Living in Asheville has its perks. For instance, there's a wide array of farmers markets throughout the week in different locations around town — it's an eater's paradise! I have become so spoiled by some items available only at the market that I tend to get a little unsettled when I run out.
Take Wayne's (Uffelman of Blue Hill Farm) grits, for example; I will not be able to go back to store-bought grits again. Wayne's corn is so flavorful on its own that very little sprucing up is needed, unlike some grits, which require about a pound of butter and salt to taste like anything. Not these grits — they are a horse of a different color.
One of my favorite ways to cook these versatile grits is into cakes, layered with local chevre, minced garlic and the season's first tender basil leaves.
Grit Cakes with Basil and Chevre: (serves 6-8 as a side)
2 cups artisan grits
7 cups water
1 cup fresh milk (or 1 additional cup water)
4 Tbsp unsalted butter
Sea salt and fresh ground pepper to taste
3/4 cup plain chevre
About 12 large Genovese basil leaves, sliced thin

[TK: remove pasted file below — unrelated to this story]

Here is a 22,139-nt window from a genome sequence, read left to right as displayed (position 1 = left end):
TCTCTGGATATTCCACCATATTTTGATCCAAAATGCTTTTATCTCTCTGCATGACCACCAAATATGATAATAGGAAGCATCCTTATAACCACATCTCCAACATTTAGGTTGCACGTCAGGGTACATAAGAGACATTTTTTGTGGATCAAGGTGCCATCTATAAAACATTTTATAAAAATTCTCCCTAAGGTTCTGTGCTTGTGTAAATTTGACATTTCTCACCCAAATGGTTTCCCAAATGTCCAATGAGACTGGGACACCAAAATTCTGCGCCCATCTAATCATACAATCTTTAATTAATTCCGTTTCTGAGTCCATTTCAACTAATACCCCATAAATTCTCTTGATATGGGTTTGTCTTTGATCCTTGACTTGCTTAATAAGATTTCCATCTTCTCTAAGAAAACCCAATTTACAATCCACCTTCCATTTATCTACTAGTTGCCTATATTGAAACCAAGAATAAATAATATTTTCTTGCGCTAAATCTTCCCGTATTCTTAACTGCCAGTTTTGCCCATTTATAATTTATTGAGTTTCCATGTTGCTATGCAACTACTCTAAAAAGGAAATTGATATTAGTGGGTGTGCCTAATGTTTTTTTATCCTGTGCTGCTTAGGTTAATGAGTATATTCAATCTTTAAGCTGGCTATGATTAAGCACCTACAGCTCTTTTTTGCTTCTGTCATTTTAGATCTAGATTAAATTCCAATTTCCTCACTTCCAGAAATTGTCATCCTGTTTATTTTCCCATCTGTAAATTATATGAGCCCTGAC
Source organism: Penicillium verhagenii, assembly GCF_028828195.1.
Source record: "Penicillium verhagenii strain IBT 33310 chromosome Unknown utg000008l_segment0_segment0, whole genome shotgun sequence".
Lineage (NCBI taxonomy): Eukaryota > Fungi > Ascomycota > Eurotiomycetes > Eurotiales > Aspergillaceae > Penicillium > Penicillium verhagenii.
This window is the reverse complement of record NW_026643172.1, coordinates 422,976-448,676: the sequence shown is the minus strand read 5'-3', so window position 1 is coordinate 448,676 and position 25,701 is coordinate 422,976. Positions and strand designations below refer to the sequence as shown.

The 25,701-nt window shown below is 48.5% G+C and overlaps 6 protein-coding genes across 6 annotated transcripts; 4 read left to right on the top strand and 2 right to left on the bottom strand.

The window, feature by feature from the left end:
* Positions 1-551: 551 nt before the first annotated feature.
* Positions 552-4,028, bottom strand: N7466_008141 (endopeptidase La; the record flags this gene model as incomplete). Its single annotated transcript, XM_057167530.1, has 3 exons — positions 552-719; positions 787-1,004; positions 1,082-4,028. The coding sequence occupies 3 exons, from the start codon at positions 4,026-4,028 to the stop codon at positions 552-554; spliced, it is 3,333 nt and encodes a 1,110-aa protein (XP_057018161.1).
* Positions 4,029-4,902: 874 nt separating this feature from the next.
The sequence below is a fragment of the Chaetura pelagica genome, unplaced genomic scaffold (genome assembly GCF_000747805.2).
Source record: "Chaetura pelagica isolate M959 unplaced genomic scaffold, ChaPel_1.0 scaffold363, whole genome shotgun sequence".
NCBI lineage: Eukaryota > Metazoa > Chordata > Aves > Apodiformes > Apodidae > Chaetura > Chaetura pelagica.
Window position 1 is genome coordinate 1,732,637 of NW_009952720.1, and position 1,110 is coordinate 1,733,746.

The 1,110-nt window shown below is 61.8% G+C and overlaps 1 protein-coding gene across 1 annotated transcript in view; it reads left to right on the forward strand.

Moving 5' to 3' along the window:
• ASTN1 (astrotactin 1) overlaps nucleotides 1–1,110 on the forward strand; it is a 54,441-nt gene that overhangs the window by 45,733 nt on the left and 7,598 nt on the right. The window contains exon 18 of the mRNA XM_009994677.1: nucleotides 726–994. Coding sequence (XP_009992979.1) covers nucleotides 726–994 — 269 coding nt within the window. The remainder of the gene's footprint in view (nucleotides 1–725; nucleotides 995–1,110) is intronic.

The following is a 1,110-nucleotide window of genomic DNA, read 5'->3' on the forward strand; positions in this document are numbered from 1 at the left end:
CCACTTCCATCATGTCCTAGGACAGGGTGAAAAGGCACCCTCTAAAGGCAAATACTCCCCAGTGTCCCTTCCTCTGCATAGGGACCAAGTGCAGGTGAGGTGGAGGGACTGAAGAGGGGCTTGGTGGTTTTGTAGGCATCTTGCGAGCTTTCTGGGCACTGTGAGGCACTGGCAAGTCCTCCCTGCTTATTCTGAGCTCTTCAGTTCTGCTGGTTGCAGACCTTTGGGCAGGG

2 large garlic cloves, minced very fine
Heat liquid in a large, heavy pot and bring to a gentle boil. Slowly whisk in the grits. Immediately reduce heat to lowest setting. Add butter and some salt and pepper. Stir. Cover and cook until liquid is absorbed and grits are tender, about 45 minutes to 1 hour, stirring occasionally to keep grits from sticking to bottom of pot. Taste and adjust seasonings as grits cook.
Remove from heat and allow to slightly cool.
Preheat oven to 375 degrees.
Line a baking sheet with parchment paper. Pour half of the cooked grits onto one side of the baking sheet. Spread evenly, creating a square of grits, leaving one half of the baking sheet empty. Sprinkle with goat cheese, garlic and basil. Spread the remaining grits over the top. Smooth out with a rubber spatula.
Bake for 15-20 minutes. Cool before cutting into squares and serving with additional chopped basil for garnish.
Grit cakes can be stored covered in fridge. Reheat in a cast iron pan with a bit of butter to create a crispy outer crust. Incredible!
[Rachel Brownlee, CHC, AADP, is an avid gardener, kitchen wizard and blogger. You may view her nearly daily posts — often with fabulous recipes — at girlinanapron.blogspot.com.]